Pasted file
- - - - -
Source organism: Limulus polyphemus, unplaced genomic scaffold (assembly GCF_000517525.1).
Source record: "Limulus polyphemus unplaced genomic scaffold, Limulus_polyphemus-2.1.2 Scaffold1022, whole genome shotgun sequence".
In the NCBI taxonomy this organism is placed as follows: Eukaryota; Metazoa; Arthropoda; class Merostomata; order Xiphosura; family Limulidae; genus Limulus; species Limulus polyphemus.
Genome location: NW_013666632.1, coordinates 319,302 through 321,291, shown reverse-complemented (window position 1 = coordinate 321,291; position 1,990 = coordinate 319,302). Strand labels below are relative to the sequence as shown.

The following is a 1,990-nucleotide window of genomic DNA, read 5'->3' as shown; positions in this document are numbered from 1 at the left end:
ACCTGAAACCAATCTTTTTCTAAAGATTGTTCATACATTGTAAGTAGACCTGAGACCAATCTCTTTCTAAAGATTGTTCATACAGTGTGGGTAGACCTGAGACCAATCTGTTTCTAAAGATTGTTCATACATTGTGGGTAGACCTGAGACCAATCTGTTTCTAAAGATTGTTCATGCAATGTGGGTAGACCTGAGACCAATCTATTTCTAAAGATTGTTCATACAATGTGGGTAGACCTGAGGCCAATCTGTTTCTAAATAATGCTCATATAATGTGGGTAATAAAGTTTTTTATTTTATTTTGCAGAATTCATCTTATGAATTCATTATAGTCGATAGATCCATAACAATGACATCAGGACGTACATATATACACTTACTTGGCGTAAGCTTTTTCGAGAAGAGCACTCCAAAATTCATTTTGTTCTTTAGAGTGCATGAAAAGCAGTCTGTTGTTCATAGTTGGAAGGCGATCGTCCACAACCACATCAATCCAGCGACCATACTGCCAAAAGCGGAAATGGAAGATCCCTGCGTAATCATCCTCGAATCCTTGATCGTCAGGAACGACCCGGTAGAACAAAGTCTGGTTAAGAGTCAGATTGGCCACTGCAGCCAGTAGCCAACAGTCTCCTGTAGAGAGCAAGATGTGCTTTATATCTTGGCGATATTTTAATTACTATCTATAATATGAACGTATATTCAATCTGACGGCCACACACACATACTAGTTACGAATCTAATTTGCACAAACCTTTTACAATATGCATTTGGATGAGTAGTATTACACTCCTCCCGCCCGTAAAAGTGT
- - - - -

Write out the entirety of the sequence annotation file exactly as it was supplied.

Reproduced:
Source organism: Limulus polyphemus, unplaced genomic scaffold (assembly GCF_000517525.1).
Source record: "Limulus polyphemus unplaced genomic scaffold, Limulus_polyphemus-2.1.2 Scaffold1022, whole genome shotgun sequence".
In the NCBI taxonomy this organism is placed as follows: Eukaryota; Metazoa; Arthropoda; class Merostomata; order Xiphosura; family Limulidae; genus Limulus; species Limulus polyphemus.
Genome location: NW_013666632.1, coordinates 319,302 through 321,291, shown reverse-complemented (window position 1 = coordinate 321,291; position 1,990 = coordinate 319,302). Strand labels below are relative to the sequence as shown.

The following is a 1,990-nucleotide window of genomic DNA, read 5'->3' as shown; positions in this document are numbered from 1 at the left end:
ACCTGAAACCAATCTTTTTCTAAAGATTGTTCATACATTGTAAGTAGACCTGAGACCAATCTCTTTCTAAAGATTGTTCATACAGTGTGGGTAGACCTGAGACCAATCTGTTTCTAAAGATTGTTCATACATTGTGGGTAGACCTGAGACCAATCTGTTTCTAAAGATTGTTCATGCAATGTGGGTAGACCTGAGACCAATCTATTTCTAAAGATTGTTCATACAATGTGGGTAGACCTGAGGCCAATCTGTTTCTAAATAATGCTCATATAATGTGGGTAATAAAGTTTTTTATTTTATTTTGCAGAATTCATCTTATGAATTCATTATAGTCGATAGATCCATAACAATGACATCAGGACGTACATATATACACTTACTTGGCGTAAGCTTTTTCGAGAAGAGCACTCCAAAATTCATTTTGTTCTTTAGAGTGCATGAAAAGCAGTCTGTTGTTCATAGTTGGAAGGCGATCGTCCACAACCACATCAATCCAGCGACCATACTGCCAAAAGCGGAAATGGAAGATCCCTGCGTAATCATCCTCGAATCCTTGATCGTCAGGAACGACCCGGTAGAACAAAGTCTGGTTAAGAGTCAGATTGGCCACTGCAGCCAGTAGCCAACAGTCTCCTGTAGAGAGCAAGATGTGCTTTATATCTTGGCGATATTTTAATTACTATCTATAATATGAACGTATATTCAATCTGACGGCCACACACACATACTAGTTACGAATCTAATTTGCACAAACCTTTTACAATATGCATTTGGATGAGTAGTATTACACTCCTCCCGCCCGTAAAAGTGT